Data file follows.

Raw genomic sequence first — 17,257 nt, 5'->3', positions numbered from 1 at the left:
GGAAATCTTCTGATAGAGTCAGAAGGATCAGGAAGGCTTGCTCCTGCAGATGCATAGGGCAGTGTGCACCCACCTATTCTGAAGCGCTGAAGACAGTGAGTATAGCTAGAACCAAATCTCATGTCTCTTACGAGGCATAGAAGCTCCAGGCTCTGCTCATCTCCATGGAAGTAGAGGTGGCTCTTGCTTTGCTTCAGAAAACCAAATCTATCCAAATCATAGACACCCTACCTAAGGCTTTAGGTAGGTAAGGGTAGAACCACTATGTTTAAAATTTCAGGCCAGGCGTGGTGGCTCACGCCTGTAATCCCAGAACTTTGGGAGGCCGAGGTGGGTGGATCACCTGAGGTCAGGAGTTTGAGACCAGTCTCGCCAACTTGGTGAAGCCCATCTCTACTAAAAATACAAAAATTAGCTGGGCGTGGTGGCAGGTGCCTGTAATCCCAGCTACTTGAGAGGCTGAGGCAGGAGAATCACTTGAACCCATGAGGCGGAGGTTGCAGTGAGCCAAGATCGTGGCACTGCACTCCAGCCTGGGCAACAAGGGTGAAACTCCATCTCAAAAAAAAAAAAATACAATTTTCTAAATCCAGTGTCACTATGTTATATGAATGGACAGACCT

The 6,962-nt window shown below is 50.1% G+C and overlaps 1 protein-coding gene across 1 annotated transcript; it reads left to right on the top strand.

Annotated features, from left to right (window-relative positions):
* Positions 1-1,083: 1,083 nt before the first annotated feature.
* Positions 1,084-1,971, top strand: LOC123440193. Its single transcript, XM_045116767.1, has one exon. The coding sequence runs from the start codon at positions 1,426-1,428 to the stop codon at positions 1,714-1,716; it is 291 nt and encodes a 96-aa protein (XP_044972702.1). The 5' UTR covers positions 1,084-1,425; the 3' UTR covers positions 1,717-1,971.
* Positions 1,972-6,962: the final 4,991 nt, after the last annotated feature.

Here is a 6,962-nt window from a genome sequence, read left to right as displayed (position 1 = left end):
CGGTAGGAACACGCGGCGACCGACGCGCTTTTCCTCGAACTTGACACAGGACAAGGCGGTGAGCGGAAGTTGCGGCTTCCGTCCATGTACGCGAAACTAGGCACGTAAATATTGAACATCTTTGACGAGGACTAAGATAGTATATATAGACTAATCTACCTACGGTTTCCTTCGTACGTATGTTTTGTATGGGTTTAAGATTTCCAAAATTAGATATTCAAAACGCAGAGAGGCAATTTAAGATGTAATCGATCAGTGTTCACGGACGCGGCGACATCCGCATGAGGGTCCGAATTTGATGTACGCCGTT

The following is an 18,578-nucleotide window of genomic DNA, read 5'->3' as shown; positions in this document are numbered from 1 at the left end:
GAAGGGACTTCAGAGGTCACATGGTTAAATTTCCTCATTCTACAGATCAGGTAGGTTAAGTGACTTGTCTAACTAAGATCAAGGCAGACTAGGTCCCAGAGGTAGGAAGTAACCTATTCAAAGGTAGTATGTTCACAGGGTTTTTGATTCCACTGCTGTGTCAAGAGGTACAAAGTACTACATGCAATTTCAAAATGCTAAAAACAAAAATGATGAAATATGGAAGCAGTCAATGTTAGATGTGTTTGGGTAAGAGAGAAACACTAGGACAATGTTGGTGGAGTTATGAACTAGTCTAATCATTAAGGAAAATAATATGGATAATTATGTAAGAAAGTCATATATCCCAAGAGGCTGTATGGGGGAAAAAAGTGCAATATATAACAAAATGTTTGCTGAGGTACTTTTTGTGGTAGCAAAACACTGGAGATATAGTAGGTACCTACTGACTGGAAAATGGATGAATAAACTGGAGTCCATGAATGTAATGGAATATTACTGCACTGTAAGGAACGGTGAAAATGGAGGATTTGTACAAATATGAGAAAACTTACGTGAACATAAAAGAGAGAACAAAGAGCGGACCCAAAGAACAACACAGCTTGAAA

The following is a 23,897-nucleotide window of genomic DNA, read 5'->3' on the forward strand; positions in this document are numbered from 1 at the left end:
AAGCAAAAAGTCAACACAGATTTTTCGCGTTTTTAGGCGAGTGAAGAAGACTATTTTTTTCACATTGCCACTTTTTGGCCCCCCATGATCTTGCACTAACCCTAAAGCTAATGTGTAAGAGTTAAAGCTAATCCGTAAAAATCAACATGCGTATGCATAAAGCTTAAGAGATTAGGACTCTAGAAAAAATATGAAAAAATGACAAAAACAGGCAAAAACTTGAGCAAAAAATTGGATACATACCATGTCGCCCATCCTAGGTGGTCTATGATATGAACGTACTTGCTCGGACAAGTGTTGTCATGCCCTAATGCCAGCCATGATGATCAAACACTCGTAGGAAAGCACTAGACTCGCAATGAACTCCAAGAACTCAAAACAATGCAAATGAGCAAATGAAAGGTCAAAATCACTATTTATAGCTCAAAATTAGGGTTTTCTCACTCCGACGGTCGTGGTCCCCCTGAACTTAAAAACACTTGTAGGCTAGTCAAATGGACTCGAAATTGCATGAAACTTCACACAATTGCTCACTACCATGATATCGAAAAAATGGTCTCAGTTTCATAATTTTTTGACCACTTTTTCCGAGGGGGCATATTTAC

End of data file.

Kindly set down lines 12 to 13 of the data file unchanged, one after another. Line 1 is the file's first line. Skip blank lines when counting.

The following is a 23,897-nucleotide window of genomic DNA, read 5'->3' on the forward strand; positions in this document are numbered from 1 at the left end:
AAGCAAAAAGTCAACACAGATTTTTCGCGTTTTTAGGCGAGTGAAGAAGACTATTTTTTTCACATTGCCACTTTTTGGCCCCCCATGATCTTGCACTAACCCTAAAGCTAATGTGTAAGAGTTAAAGCTAATCCGTAAAAATCAACATGCGTATGCATAAAGCTTAAGAGATTAGGACTCTAGAAAAAATATGAAAAAATGACAAAAACAGGCAAAAACTTGAGCAAAAAATTGGATACATACCATGTCGCCCATCCTAGGTGGTCTATGATATGAACGTACTTGCTCGGACAAGTGTTGTCATGCCCTAATGCCAGCCATGATGATCAAACACTCGTAGGAAAGCACTAGACTCGCAATGAACTCCAAGAACTCAAAACAATGCAAATGAGCAAATGAAAGGTCAAAATCACTATTTATAGCTCAAAATTAGGGTTTTCTCACTCCGACGGTCGTGGTCCCCCTGAACTTAAAAACACTTGTAGGCTAGTCAAATGGACTCGAAATTGCATGAAACTTCACACAATTGCTCACTACCATGATATCGAAAAAATGGTCTCAGTTTCATAATTTTTTGACCACTTTTTCCGAGGGGGCATATTTAC